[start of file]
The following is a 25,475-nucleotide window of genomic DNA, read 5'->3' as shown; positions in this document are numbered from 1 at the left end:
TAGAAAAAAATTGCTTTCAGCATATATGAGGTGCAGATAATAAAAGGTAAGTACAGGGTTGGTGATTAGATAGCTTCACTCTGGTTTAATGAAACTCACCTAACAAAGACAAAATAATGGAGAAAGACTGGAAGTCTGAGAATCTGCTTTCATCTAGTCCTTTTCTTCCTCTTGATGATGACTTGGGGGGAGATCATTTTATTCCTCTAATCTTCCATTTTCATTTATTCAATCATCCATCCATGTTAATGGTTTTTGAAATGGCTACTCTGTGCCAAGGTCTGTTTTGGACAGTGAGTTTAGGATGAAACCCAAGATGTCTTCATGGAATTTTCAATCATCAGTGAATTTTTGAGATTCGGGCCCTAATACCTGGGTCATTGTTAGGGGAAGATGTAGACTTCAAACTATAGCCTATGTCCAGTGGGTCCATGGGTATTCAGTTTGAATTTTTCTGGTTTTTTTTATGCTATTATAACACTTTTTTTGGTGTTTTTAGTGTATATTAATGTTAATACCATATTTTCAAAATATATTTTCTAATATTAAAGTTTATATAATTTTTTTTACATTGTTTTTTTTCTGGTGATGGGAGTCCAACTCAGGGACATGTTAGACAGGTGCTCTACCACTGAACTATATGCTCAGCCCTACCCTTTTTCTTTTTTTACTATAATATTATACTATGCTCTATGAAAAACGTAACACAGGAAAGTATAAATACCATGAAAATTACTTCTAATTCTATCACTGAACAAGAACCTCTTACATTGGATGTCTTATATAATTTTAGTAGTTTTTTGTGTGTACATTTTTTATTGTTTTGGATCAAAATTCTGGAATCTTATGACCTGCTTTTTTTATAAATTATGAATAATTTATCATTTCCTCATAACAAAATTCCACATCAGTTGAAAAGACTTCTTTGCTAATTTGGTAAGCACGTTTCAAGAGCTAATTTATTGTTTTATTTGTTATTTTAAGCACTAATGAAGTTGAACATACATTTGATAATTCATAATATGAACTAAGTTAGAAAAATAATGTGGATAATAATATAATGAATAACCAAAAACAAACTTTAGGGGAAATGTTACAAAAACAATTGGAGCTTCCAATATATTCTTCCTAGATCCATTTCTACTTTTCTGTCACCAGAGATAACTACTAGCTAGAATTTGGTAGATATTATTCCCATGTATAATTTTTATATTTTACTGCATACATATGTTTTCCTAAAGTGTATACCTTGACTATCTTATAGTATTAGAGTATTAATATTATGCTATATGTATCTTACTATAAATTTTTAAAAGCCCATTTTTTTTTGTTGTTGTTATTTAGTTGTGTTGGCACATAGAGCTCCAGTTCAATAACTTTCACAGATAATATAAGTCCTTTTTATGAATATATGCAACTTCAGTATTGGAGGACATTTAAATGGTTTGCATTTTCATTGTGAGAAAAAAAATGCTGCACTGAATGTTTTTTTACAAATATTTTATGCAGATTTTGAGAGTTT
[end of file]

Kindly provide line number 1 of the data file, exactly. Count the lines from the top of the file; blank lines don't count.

The following is a 25,475-nucleotide window of genomic DNA, read 5'->3' as shown; positions in this document are numbered from 1 at the left end: